On Sunday 7 August 2023, around 09:30 am, the RNLI Skegness all-weather lifeboat was launched to rescue a person who had been cut off by the tide near the Seacroft area of Skegness, south of Skegness Central Beach.
The inshore lifeboat (ILB) was initially requested for the service launch. However, due to the challenging sea conditions, high spring tide, and strong surf, the decision was made to launch the all-weather lifeboat instead. This change of asset is standard practice if the Helm deems the conditions too dangerous to launch the ILB. The highly skilled volunteer crew swiftly responded to the request for assistance from the UK Coastguard.
Upon reaching the reported casualty location, it was discovered that the person was actually in an inland lagoon, which had flooded due to the very high tides, which, at the time were around 7.16 metres.
Deputy 2nd Coxswain, Lee St Quinton, emphasised the importance of checking the tide times and conditions before walking near the coast. ‘It is crucial to be aware of tidal movements and surf conditions, as they can quickly change and put individuals at risk’, he stated. He further emphasised the necessity of always having means of calling for help by dialling 999 or 112 and asking for the Coastguard in case of emergencies near, or on the sea.
After providing essential assistance to the shore-based Coastguard Rescue Team, the all-weather lifeboat was stood down and returned to the station. The person in distress was led to safety by the local Coastguard Rescue Team as the tide retreated and the water levels reduced enough to ensure a safe route was created for the casualty.
Following the launch, RNLI Skegness Beach Lifeguards assessed the ongoing situation and determined that the strong tides and surf posed a severe hazard to swimmers in the area. As a precaution, the lifeguarded part of Skegness Central Beach was 'Red Flagged' for approximately two hours. This designation indicates that water conditions are unsafe for swimming and other activities, urging people to avoid entering the water until the Red and Yellow flag returns.
Skegness's Shannon class all-weather lifeboat was commanded by Deputy 2nd Coxswain, Lee St Quinton, assisted by volunteer crew members Craig Hopkins, Mark Holley, James Porter, Billy Brookes, and Ryan Speed.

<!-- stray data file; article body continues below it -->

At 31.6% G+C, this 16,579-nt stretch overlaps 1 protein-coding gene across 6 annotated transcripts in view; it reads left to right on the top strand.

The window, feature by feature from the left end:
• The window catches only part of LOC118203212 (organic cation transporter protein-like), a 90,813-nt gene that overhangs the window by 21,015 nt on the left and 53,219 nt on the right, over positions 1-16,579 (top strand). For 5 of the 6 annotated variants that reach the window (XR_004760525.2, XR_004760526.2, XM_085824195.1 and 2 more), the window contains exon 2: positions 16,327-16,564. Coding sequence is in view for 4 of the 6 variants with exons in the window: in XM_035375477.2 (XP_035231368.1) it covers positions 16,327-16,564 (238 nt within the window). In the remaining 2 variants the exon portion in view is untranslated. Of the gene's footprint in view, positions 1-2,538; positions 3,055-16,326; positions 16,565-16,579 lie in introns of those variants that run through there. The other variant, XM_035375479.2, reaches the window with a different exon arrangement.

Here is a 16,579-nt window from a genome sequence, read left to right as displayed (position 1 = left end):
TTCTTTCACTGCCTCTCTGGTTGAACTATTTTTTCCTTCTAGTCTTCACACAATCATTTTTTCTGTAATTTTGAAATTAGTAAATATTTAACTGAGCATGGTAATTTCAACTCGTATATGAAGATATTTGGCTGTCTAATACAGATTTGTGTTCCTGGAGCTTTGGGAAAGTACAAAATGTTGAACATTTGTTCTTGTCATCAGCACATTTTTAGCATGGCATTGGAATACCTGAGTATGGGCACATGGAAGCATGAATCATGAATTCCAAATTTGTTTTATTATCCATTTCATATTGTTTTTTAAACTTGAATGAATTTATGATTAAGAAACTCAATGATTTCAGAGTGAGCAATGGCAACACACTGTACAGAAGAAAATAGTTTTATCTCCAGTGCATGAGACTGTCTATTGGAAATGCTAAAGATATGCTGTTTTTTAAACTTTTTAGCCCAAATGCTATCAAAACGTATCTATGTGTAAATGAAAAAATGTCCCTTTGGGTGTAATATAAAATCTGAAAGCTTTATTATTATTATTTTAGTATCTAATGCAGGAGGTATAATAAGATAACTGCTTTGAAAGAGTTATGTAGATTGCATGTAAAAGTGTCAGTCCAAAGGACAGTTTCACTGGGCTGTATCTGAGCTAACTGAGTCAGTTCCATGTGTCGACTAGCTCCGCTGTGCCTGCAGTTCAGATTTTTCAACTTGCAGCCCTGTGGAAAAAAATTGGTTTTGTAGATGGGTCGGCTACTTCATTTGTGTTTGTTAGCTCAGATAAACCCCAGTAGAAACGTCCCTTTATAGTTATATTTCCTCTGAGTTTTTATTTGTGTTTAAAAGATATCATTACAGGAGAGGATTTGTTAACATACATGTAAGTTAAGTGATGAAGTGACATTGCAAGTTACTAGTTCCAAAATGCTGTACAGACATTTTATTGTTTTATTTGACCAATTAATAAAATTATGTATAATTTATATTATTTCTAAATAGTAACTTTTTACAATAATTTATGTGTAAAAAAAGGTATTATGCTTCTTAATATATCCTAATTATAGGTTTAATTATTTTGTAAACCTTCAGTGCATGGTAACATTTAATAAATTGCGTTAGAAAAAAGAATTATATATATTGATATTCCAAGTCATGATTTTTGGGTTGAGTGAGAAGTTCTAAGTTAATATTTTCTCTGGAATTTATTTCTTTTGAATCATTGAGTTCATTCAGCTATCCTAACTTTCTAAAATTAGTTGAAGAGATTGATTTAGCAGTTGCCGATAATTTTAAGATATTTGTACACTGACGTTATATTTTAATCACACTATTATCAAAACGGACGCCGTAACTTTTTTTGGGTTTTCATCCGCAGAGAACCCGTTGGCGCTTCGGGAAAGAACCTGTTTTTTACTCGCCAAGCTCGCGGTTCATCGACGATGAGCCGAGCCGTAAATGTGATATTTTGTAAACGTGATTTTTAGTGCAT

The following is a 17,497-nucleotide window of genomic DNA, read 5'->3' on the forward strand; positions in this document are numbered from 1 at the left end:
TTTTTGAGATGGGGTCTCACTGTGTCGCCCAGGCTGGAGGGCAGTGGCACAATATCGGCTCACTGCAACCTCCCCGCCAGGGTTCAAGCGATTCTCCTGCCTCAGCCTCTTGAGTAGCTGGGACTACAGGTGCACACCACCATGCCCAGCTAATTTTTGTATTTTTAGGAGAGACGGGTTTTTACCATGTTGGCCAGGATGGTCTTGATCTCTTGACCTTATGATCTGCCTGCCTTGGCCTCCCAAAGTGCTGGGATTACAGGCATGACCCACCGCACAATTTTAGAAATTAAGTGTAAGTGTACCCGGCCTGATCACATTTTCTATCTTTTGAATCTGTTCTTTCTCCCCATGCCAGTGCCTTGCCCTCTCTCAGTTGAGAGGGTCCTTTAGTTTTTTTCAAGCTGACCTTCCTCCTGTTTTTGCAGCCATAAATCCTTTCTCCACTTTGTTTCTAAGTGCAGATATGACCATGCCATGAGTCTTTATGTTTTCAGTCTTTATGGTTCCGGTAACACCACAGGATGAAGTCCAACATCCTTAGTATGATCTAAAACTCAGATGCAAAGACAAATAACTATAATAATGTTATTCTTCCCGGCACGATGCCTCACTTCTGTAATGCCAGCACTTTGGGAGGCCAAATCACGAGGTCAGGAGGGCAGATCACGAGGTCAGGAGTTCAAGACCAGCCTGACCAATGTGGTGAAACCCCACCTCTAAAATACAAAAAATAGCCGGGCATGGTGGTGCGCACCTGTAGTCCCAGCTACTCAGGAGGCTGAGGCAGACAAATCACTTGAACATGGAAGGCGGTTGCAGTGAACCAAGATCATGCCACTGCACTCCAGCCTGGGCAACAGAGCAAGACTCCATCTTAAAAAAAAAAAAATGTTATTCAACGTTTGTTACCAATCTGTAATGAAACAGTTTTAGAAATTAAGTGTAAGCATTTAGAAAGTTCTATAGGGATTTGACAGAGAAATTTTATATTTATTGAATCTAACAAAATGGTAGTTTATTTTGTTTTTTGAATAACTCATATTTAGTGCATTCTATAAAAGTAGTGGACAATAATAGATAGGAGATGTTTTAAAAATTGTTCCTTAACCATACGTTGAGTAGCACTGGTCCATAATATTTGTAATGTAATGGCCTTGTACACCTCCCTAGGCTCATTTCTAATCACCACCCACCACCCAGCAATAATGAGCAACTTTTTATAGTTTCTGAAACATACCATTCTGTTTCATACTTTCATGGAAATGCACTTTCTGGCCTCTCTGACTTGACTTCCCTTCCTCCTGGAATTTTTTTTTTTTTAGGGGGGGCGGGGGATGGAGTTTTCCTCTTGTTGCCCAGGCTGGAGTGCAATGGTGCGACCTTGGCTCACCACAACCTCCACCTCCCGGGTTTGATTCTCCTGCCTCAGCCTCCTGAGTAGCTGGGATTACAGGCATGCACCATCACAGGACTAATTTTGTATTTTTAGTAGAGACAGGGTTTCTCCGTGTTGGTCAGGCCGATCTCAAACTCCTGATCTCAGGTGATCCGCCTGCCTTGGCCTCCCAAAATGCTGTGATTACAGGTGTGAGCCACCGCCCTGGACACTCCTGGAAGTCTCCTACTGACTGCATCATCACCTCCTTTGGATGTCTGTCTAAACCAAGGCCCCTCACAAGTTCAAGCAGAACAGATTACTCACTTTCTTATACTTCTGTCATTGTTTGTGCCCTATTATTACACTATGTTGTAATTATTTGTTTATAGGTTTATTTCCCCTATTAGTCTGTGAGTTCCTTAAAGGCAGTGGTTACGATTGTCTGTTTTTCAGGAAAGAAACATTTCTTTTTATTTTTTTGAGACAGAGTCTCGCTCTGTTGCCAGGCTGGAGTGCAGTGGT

The charity’s lifeboat arrived back at Skegness Central Beach, and the crew debriefed following the service launch. Then they washed down and refuelled the Joel and April Grunnill to ensure the lifeboat was ready for the next emergency.
RNLI Skegness remains dedicated to its mission of saving lives at sea, utilising its expert volunteer crews and state-of-the-art lifeboats to serve the community and ensure public safety.
Notes to editor
The RNLI is the Royal National Lifeboat Institution.
Skegness RNLI is based on Tower Esplanade, Skegness. The lifeboat station was founded in 1825 and the volunteer crew use an all-weather Shannon class lifeboat Joel and April Grunnill.
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For further information, please contact:
Brad Johnson, Volunteer Lifeboat Press Officer for lifeboat station RNLI on [email protected]
Key facts about the RNLI
The RNLI charity saves lives at sea. Its volunteers provide a 24-hour search and rescue service around the United Kingdom and Republic of Ireland coasts. The RNLI operates 238 lifeboat stations in the UK and Ireland and more than 240 lifeguard units on beaches around the UK and Channel Islands. The RNLI is independent of Coastguard and government and depends on voluntary donations and legacies to maintain its rescue service. Since the RNLI was founded in 1824, its lifeboat crews and lifeguards have saved over 142,700 lives.
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